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The `Food Weapon' and Famine in the Sudan

FOUR years ago, famine ravaged Ethiopia, killing hundreds of thousands of people. Shocked by horrific news reports, the American people and government sponsored an emergency feeding program that saved countless lives. We wondered how the world could have allowed such massive starvation to occur, and we vowed that such a tragedy would never happen again. Yet today, a similar if not worse disaster has hit the Sudan, Ethiopia's next-door neighbor. International relief workers estimate that in 1988 alone, 260,000 Sudanese died of starvation - an unfolding catastrophe the world has yet to acknowledge. Fortunately, the United States can make a difference; we are closely allied with Sudan, and should insist that the Khartoum government immediately allow massive relief into the southern provinces where food is desperately needed. But speed is crucial - President Bush must put the hunger crisis in Sudan near the top of his agenda.

Recently, I sent a number of my staff with a delegation to Ethiopia and Sudan to investigate the extent of the current disaster. Their report was nothing short of shocking. An estimated 1 million Sudanese have died of starvation since 1983. Famine and warfare have created 2 million refugees, who are migrating across Sudan in search of food and shelter.

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Scenes reminiscent of the Ethiopian famine are unfolding right now in southern Sudan. In the community of Abyei, where 10,000 people died of hunger last year, malnutrition killed virtually all children under the age of two. Riots are a common occurrence as people attack meager piles of relief grain out of fear that there will not be enough for everyone.

The 1984 Ethiopian famine was primarily caused by a natural disaster - a devastating drought. The most frustrating aspect of the Sudanese famine is that it is man-made, the result of a civil war between the Moslem north and the Christian and animist south. There is ample food in certain parts of Sudan, and scores of relief workers anxious to distribute it, yet the grain cannot reach the people who need it. Both sides in the civil conflict use food as a weapon and are reluctant to allow relief to be brought to civilians on the opposite side.

The tragedy of Sudan is that those in power seem to lack the commitment to feed their starving citizens. The government, based in the northern city of Khartoum, has made it virtually impossible for foreign relief workers to reach the quarter of the population, 6 million people, who live in the south. Travel permits for relief workers are routinely denied, landing rights for planes withheld and other bureaucratic barriers erected.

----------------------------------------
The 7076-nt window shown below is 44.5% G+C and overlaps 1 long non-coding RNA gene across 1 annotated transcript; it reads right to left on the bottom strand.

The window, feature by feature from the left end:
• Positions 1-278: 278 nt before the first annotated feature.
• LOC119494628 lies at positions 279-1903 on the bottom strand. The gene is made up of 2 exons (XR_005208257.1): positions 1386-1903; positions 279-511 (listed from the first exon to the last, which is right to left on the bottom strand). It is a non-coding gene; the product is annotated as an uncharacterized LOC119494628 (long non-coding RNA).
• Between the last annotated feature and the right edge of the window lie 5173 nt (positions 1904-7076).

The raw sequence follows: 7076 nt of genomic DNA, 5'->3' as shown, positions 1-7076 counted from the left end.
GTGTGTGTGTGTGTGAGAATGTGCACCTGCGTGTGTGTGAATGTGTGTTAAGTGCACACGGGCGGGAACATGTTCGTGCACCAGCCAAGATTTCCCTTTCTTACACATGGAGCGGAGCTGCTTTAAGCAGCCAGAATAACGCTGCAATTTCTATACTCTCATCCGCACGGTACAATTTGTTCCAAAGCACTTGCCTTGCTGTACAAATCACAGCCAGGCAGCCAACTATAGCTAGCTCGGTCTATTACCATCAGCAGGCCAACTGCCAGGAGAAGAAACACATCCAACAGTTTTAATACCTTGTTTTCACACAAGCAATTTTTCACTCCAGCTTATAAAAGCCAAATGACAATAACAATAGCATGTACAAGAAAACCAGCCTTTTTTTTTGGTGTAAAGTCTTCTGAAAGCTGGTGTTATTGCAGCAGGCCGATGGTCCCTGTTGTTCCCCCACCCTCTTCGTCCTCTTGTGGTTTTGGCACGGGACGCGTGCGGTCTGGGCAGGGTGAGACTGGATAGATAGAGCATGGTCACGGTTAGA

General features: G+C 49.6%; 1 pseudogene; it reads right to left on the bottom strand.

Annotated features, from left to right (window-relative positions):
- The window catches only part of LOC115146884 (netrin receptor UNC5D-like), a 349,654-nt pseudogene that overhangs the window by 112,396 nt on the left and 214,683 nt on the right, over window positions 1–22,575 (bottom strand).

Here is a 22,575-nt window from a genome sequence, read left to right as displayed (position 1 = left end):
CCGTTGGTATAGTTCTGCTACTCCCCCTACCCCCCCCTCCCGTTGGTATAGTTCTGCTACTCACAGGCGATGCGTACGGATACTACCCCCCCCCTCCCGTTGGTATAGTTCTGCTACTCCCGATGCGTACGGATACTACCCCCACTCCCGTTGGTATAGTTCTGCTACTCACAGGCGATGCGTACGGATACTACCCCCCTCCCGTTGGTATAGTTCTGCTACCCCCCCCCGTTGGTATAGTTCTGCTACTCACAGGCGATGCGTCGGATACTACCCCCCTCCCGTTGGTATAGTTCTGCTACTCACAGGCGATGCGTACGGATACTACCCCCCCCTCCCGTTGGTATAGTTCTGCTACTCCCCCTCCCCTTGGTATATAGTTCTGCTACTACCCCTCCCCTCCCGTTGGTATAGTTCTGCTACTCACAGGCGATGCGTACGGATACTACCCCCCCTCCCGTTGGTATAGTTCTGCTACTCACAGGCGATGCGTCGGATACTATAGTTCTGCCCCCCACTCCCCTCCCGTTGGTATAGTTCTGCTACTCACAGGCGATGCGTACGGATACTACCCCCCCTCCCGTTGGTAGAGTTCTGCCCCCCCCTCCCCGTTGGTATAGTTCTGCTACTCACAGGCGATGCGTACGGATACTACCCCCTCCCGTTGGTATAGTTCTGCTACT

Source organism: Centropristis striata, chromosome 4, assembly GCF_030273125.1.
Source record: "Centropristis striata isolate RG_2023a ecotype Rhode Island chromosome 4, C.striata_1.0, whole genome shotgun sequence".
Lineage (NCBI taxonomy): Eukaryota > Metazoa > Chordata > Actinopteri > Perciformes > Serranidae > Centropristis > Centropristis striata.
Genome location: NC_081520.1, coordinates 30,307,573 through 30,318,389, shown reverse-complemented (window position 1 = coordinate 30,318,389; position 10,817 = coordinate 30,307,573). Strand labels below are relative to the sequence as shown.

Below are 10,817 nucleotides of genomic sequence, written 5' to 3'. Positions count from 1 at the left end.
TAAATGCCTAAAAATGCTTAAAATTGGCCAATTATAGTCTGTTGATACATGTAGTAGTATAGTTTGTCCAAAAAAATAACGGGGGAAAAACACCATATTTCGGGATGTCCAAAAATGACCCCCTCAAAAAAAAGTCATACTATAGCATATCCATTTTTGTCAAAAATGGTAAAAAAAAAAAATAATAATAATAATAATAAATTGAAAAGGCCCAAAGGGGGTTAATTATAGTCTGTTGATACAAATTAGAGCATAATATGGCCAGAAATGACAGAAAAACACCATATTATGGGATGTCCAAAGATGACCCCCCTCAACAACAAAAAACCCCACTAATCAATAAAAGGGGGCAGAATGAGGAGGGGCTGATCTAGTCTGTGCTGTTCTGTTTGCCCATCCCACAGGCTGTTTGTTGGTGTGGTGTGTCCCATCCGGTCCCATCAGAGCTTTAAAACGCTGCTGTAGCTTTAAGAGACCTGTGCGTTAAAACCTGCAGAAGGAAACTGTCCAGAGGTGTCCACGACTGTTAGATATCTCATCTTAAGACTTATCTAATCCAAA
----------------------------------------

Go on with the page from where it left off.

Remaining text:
The Sudan People's Liberation Army (SPLA), the rebel group fighting the government in the civil war, is equally guilty of thwarting food distribution. In September, the rebels viciously attacked a convoy containing United Nations relief. They murdered dozens of workers and destroyed trucks carrying over 200 tons of grain. In late October, a proposed US food airlift into the government-held town of Aweil was scuttled when the SPLA refused to tolerate the delivery unless food was also brought to a nearby rebel-controlled village.

Relief workers and international observers agree that the only way to end the famine in Sudan is to end the civil war. A temporary cease-fire is essential so that food can be safely transported to starving civilians in the war zone. In a truly historic move, the rebels signed a peace agreement with a faction of the Khartoum government in November. The Sudanese parliament, however, rejected the accord in favor of one endorsed by Prime Minister Sadiq al Mahdi.

President Bush must bring pressure on Khartoum to immediately implement a cease-fire and affect a safe-passage accord so that food can reach the starving population. There is an extremely narrow window of opportunity - food must be transported before the rains begin again in April and the roads become impassable.

The time has come for the US to exert its considerable political influence on officials in Khartoum to change that government's discriminatory food policies. We must demand accountability from Sudan for the high levels of US aid it receives - over $100 million in fiscal 1989, the highest of any nation in Sub-Saharan Africa. And we must criticize the food-as-a-weapon policies of both the government and the rebels.

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The lesson from the 1984 famine in Ethiopia was that the world reacted too late to prevent human tragedy there. Sudan is on the brink of a similar disaster, but so far the US has stood on the sidelines, unwilling to take decisive action that could prevent massive and deliberate famine. When the history of this tragedy is written, will we be guilty of the crime of starvation because we did not act as quickly or as forcefully as possible?

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